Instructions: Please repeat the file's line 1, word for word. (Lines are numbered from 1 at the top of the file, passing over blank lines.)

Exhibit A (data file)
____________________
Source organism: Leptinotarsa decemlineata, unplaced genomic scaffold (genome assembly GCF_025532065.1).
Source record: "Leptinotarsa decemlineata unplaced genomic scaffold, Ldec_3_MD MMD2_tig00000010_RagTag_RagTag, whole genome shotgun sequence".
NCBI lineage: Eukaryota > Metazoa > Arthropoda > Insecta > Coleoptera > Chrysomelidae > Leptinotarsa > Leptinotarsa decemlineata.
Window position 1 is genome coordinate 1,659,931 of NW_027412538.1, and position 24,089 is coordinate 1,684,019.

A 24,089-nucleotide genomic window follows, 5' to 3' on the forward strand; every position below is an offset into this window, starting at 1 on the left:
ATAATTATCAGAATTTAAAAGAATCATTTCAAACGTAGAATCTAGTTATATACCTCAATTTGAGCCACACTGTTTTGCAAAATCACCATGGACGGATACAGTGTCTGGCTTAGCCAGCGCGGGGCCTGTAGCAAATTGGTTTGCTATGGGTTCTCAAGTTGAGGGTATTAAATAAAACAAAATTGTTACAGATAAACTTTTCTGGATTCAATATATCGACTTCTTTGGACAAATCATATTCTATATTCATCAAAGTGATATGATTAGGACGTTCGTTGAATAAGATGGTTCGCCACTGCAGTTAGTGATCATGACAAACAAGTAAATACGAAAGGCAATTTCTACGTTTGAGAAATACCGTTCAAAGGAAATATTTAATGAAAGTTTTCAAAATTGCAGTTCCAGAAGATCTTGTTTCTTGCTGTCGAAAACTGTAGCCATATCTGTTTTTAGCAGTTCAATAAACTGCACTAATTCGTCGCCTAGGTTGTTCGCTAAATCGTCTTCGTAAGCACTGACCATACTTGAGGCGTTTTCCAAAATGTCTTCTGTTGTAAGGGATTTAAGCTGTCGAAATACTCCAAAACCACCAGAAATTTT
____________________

Source organism: Leptinotarsa decemlineata, unplaced genomic scaffold (genome assembly GCF_025532065.1).